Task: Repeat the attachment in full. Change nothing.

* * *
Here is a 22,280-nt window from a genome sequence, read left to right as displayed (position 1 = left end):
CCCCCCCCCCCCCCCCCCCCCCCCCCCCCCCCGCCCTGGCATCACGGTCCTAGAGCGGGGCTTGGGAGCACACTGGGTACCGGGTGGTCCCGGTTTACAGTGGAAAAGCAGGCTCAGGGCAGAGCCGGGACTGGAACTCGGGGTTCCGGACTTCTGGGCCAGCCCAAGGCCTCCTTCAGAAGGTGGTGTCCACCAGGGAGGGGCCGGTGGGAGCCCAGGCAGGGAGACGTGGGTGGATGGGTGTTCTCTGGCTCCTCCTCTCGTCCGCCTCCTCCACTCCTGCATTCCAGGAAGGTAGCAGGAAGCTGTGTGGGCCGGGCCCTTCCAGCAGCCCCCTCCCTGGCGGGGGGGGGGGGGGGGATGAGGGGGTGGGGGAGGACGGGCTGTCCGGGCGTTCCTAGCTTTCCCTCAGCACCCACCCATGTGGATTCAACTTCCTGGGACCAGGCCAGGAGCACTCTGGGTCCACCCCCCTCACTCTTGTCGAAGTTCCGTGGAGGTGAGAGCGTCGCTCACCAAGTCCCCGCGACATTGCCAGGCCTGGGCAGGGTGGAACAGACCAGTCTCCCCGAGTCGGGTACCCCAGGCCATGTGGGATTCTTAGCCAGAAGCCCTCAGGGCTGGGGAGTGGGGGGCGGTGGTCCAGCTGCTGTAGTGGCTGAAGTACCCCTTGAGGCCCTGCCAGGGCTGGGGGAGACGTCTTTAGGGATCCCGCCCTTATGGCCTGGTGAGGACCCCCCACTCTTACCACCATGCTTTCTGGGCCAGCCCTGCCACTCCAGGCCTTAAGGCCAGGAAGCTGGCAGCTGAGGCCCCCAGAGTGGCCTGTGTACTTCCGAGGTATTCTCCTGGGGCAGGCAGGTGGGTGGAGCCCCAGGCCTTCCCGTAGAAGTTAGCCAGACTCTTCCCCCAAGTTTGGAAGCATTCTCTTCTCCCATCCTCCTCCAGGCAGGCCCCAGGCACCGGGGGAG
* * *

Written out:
Here is a 22,280-nt window from a genome sequence, read left to right as displayed (position 1 = left end):
CCCCCCCCCCCCCCCCCCCCCCCCCCCCCCCCGCCCTGGCATCACGGTCCTAGAGCGGGGCTTGGGAGCACACTGGGTACCGGGTGGTCCCGGTTTACAGTGGAAAAGCAGGCTCAGGGCAGAGCCGGGACTGGAACTCGGGGTTCCGGACTTCTGGGCCAGCCCAAGGCCTCCTTCAGAAGGTGGTGTCCACCAGGGAGGGGCCGGTGGGAGCCCAGGCAGGGAGACGTGGGTGGATGGGTGTTCTCTGGCTCCTCCTCTCGTCCGCCTCCTCCACTCCTGCATTCCAGGAAGGTAGCAGGAAGCTGTGTGGGCCGGGCCCTTCCAGCAGCCCCCTCCCTGGCGGGGGGGGGGGGGGGGATGAGGGGGTGGGGGAGGACGGGCTGTCCGGGCGTTCCTAGCTTTCCCTCAGCACCCACCCATGTGGATTCAACTTCCTGGGACCAGGCCAGGAGCACTCTGGGTCCACCCCCCTCACTCTTGTCGAAGTTCCGTGGAGGTGAGAGCGTCGCTCACCAAGTCCCCGCGACATTGCCAGGCCTGGGCAGGGTGGAACAGACCAGTCTCCCCGAGTCGGGTACCCCAGGCCATGTGGGATTCTTAGCCAGAAGCCCTCAGGGCTGGGGAGTGGGGGGCGGTGGTCCAGCTGCTGTAGTGGCTGAAGTACCCCTTGAGGCCCTGCCAGGGCTGGGGGAGACGTCTTTAGGGATCCCGCCCTTATGGCCTGGTGAGGACCCCCCACTCTTACCACCATGCTTTCTGGGCCAGCCCTGCCACTCCAGGCCTTAAGGCCAGGAAGCTGGCAGCTGAGGCCCCCAGAGTGGCCTGTGTACTTCCGAGGTATTCTCCTGGGGCAGGCAGGTGGGTGGAGCCCCAGGCCTTCCCGTAGAAGTTAGCCAGACTCTTCCCCCAAGTTTGGAAGCATTCTCTTCTCCCATCCTCCTCCAGGCAGGCCCCAGGCACCGGGGGAG